As for pedagogy, my own practice in Anne Bogart's Viewpoints and previous work with a sensory theatre company in Spain really helped in raising my awareness in sensory, spatial and tactile elements that can be used to communicate when sight is limited. 

2. How do you train yourself to be more sensitive to the needs of the visually-impaired?

I guess the starting point is empathy, which is about being open to interaction and being vulnerable. Admittedly, I'm not close to anyone who is visually-impaired, but I have many friends who struggle with physical and non-physical impairments, including myself. I usually start with a question. "If I could not (insert activity here) what would I need or like to be able to navigate this?"

I also think I've been lucky in that I had exposure to sensory theatre, which has useful overlaps. All of this is happening within a controlled environment of a specifically designed theatre experience. Working with the needs of the visually-impaired in a world and society that is not designed to meet the needs of someone with disabilities is another challenge altogether. For example, the building we're working in is not particularly designed for people with disabilities and the team has had to take specific steps to make it more disability friendly. This is a systemic problem that requires more than a play to change, but I hope this starts a conversation that leads to greater empathy and consideration.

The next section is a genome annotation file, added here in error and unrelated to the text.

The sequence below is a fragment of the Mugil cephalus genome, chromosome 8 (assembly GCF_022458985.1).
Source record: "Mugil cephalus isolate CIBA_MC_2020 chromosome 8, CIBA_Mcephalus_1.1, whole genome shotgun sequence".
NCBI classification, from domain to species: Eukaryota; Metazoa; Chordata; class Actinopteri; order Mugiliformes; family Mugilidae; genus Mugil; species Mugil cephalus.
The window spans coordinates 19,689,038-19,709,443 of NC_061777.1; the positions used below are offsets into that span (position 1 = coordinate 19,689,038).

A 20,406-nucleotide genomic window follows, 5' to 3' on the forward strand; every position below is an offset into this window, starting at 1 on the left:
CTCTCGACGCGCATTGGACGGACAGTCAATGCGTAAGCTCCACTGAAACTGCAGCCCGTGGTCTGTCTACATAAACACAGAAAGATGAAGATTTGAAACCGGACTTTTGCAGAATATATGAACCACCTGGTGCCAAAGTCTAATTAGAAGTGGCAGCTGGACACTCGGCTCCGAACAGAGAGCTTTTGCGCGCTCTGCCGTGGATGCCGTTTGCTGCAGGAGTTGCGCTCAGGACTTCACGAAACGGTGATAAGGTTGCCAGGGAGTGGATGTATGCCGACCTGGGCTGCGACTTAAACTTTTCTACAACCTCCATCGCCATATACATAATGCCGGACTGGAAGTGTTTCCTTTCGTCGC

3. With audio-captioning in the play, even as Mr Wrinkle, how do you intend to describe the scenes verbatim without discounting too much on the artistic aspect of the show, or how can someone only hearing the play feel the synonymous aesthetics as someone who is watching it?

This was actually an ongoing discussion between Beng Tian, myself, Alvan (playwright) and the other performers, especially those who have experience working with people with disabilities.

The rehearsal you saw was one of a number with test audiences for feedback and we managed to get a few non-sighted audiences in for the last few rehearsals. The feedback was that Mr Wrinkle's descriptions were insufficient to clearly picture the stage and character actions. So, I've been restored to an audio describer role and will be speaking to specific audiences through a translation set from the control room.

Kudos to Beng Tian for being rigorous in research and testing and to Dan Fong (Production Manager) for working with the venue to procure translation sets on such short notice. I'm really happy with this decision and it holds true to the conversation I had with Beng Tian early on - that for this play at least, audio description should not be included as an after-thought. So, if you're coming to watch the play and you're an individual with sight, try experiencing a performance with the translation set, and even close your eyes if you feel like it. :-)

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Read our interview with playwright Alvan Yap here!

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Not In My Lifetime?
by The Finger Players
Date: 5 - 17 Mar 2019
Venue: Gateway Theatre
Visit event page